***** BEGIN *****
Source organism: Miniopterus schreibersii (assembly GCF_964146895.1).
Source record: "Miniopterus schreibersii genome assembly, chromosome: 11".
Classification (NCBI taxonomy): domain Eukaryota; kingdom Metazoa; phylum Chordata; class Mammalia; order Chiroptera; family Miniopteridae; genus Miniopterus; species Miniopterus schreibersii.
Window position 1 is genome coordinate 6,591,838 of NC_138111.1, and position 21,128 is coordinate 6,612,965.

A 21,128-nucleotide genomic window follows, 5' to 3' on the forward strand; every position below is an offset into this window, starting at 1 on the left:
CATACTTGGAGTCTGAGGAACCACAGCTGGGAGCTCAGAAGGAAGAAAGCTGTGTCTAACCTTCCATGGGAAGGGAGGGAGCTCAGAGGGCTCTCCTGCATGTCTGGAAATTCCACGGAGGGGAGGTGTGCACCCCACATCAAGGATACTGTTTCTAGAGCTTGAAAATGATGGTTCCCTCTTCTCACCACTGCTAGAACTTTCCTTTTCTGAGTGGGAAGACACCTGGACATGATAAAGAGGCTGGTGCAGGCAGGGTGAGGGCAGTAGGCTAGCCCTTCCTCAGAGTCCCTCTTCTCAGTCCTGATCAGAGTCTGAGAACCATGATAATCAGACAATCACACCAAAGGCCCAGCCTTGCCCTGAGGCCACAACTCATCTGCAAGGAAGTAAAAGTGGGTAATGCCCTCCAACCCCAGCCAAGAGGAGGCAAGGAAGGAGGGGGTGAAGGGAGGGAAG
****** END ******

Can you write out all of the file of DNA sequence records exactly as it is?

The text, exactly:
Source organism: Miniopterus schreibersii (assembly GCF_964146895.1).
Source record: "Miniopterus schreibersii genome assembly, chromosome: 11".
Classification (NCBI taxonomy): domain Eukaryota; kingdom Metazoa; phylum Chordata; class Mammalia; order Chiroptera; family Miniopteridae; genus Miniopterus; species Miniopterus schreibersii.
Window position 1 is genome coordinate 6,591,838 of NC_138111.1, and position 21,128 is coordinate 6,612,965.

A 21,128-nucleotide genomic window follows, 5' to 3' on the forward strand; every position below is an offset into this window, starting at 1 on the left:
CATACTTGGAGTCTGAGGAACCACAGCTGGGAGCTCAGAAGGAAGAAAGCTGTGTCTAACCTTCCATGGGAAGGGAGGGAGCTCAGAGGGCTCTCCTGCATGTCTGGAAATTCCACGGAGGGGAGGTGTGCACCCCACATCAAGGATACTGTTTCTAGAGCTTGAAAATGATGGTTCCCTCTTCTCACCACTGCTAGAACTTTCCTTTTCTGAGTGGGAAGACACCTGGACATGATAAAGAGGCTGGTGCAGGCAGGGTGAGGGCAGTAGGCTAGCCCTTCCTCAGAGTCCCTCTTCTCAGTCCTGATCAGAGTCTGAGAACCATGATAATCAGACAATCACACCAAAGGCCCAGCCTTGCCCTGAGGCCACAACTCATCTGCAAGGAAGTAAAAGTGGGTAATGCCCTCCAACCCCAGCCAAGAGGAGGCAAGGAAGGAGGGGGTGAAGGGAGGGAAG